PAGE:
Quote:
I will wonder if I was clear enough in expressing that "Hey, uh, boundary. Right here. You're stepping on it. Please stop."
We see on here quite clearly the desire to hold to views. This is normal confirmation bias. It is nothing new under the sun.
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Old Today, 02:19 PM
 
8,322 posts, read 6,094,099 times
Reputation: 5896
Quote:
Originally Posted by moongirl00 View Post
Its possible. I grew up in a very affluent area of so cal where people are very insular. Probably snobby is a good word. I dont know where you are from. We all probably had a kind of attitude though, like you have to be in our special circle or something.

Not that shady stuff didnt happen within. But there were other ways to handle it you could say? Ratting out the inner circle was frowned upon.

When I speak of Morocco let me just say its not Islamophobic or racist. Its just I wasnt wearing Muslim attire and later found they view that as being available, like a prostitute. Thats why they followed me around. I have very straight hair dyed pitch black then, thats why I tried to pass for Japanese and it did work. When I replied in gibberish they gave up.
I grew up in the Bay Area. Very similar in mindset to your area when it comes to people. One word I often use is cliquish for people who have kind of a closed circle.

The area I live in now is a city just East of Phoenix. There's a lot of "characters" in the city I am in. And they tend to be pretty grabby. Sometimes, I have to change my route to avoid running into one of those characters.

While a lot of them are other men, there are some rather attractive women of the type that I probably would've dated in my 20s. But being in my mid-thirties, my bigger brain has taken over. So that is one reason I'm not in a relationship.
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Old Today, 02:21 PM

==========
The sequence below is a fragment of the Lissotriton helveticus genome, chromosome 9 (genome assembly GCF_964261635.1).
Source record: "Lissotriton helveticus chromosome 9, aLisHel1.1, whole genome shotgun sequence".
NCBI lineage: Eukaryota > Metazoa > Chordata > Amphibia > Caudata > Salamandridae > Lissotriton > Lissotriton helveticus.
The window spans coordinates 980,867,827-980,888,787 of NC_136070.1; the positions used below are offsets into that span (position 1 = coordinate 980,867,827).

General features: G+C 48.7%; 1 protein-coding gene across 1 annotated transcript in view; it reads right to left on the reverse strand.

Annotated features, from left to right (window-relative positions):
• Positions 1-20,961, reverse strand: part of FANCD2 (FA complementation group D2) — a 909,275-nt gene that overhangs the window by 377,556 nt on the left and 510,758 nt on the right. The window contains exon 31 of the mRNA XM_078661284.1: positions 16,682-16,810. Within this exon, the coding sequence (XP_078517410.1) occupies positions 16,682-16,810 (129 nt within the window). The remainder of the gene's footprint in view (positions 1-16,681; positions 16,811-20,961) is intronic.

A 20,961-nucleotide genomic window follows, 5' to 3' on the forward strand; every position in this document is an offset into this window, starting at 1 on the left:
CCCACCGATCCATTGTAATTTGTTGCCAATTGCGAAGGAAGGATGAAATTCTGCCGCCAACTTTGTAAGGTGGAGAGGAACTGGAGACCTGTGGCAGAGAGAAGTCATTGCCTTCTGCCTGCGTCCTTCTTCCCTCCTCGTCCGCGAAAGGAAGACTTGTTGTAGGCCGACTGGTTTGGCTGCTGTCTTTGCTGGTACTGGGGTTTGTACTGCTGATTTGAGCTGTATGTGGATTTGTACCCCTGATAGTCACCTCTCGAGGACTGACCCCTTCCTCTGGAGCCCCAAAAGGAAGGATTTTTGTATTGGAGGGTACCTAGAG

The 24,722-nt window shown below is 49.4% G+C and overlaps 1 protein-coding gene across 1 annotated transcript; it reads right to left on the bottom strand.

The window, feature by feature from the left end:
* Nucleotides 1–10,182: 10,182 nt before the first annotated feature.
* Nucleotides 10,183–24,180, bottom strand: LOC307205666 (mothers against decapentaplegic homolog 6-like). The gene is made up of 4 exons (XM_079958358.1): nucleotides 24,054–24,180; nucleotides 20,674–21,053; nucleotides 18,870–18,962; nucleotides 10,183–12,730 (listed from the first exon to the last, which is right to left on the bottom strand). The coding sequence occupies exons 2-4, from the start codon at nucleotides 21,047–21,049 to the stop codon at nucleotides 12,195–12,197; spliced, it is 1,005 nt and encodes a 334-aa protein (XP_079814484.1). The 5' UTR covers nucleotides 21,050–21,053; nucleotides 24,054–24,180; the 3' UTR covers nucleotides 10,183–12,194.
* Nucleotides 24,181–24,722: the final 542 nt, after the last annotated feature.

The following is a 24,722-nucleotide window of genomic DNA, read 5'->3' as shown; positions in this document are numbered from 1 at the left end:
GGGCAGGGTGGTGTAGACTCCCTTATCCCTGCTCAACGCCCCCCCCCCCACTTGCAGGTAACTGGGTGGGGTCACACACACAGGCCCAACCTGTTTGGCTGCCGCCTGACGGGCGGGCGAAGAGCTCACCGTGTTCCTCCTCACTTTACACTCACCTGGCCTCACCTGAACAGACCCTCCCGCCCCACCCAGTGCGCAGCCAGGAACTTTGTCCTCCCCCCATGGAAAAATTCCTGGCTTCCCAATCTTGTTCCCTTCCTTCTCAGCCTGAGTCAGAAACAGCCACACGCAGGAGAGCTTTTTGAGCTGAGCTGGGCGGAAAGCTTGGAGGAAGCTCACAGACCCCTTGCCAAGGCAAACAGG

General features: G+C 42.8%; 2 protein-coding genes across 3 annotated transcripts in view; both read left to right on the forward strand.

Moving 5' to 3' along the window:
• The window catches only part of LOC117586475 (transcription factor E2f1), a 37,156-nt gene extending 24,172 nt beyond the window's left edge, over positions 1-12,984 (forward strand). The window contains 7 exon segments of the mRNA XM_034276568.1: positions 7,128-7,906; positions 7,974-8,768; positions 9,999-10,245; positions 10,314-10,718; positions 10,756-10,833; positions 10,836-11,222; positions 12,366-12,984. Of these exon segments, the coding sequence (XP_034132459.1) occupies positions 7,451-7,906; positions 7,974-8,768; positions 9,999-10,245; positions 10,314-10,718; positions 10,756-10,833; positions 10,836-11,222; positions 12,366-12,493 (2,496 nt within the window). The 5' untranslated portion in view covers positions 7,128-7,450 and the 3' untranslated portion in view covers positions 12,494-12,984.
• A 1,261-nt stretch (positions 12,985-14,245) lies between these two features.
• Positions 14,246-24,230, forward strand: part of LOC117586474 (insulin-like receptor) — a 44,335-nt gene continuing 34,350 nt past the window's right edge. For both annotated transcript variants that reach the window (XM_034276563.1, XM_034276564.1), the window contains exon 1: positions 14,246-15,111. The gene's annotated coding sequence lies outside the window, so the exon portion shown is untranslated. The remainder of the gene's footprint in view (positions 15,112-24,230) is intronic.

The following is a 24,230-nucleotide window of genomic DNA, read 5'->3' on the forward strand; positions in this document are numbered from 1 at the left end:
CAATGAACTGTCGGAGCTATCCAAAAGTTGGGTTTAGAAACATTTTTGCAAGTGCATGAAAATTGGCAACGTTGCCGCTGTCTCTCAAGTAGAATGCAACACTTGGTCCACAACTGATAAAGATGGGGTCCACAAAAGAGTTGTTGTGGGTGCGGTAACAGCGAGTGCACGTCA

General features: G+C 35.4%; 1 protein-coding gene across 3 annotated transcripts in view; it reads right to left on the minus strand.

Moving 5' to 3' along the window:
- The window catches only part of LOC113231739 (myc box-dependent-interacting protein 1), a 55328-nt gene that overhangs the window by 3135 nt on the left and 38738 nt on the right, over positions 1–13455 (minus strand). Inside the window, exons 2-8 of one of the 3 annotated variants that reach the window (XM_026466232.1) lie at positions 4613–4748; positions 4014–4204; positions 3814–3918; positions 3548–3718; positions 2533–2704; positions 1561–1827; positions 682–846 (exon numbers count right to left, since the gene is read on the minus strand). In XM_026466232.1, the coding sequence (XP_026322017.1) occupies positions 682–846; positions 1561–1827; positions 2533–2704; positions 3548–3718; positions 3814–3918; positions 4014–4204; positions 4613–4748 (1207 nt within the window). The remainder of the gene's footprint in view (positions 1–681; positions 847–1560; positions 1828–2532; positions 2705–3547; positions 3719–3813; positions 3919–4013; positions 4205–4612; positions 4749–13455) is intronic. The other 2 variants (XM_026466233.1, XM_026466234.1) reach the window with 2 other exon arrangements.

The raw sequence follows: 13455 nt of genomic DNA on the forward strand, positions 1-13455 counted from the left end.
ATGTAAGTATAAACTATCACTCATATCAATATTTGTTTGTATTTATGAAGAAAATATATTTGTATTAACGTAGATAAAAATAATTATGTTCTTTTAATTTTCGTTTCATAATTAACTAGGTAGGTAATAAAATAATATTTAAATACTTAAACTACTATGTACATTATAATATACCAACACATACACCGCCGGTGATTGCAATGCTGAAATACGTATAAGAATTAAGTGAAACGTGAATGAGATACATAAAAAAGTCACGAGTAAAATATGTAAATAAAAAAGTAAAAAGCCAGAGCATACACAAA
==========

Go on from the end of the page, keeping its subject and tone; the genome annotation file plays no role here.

3,872 posts, read 1,791,545 times
Reputation: 7647
Quote:
Originally Posted by somebodynew View Post
Woops. My hyperbole got the best of me. One needn't be a basement dweller to be a creep.




Nope. A creep is in the eye of the beholder.
I've been there with my own hyperbole.

I still think the creep definition is loose. I'm good with creepy behavior or even a creepy appearance being subjective. You or I get to decide those things. I personally don't think it's fair for me to label someone a creep though, if I get a creepy vibe but no one else does. I can stay away from that person with a clear conscious, but I don't think I get to tag them.
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Old Today, 02:24 PM
 
8,322 posts, read 6,094,099 times
Reputation: 5896
Quote:
Originally Posted by Sonic_Spork View Post
I am imagining an actual Beholder, like the monster from D&D right now. Just thought I'd share that.

Erm. Well. In this beholder's eye, a "creep" or "creepy" behavior is reserved only for those who push boundaries. It's been my observation/opinion that they do this either a.) because they lack the social skills to sense that a boundary has been expressed and exists, or b.) they sensed the boundary and they have chosen to disregard it.

The first kind I can forgive. I will wonder if I was clear enough in expressing that "Hey, uh, boundary. Right here. You're stepping on it. Please stop." I know enough neurodivergent types, especially spectrum-y folks, who struggle with more subtle boundary stuff...I'll at least try to be plain about it when I think that there's misunderstanding.

The second kind, I do not like one bit. And I think that's why moongirl's statement about saying no the first time and wanting to be asked out more than once, may have struck the odd nerve here and there, is that optimally if someone expresses a boundary, the other person should respect it, and it's like she was saying that men should persist in pushing those boundaries and maybe the no will become a yes.

I think that this notion has been expressed in about a bajillion movies with a romantic side-plot, it's very hero gets the girl stuff, where at first she hates the guy but he just keeps trying, the plucky lad, and of course she falls for his charms by the end. In the real world, that's not usually how it works. It can be an unhappy scenario for both parties. I know that conflict and overcoming a challenge, makes for a good story, but I think it really gave people the wrong ideas and now a lot of folks have paid a price for internalizing that narrative.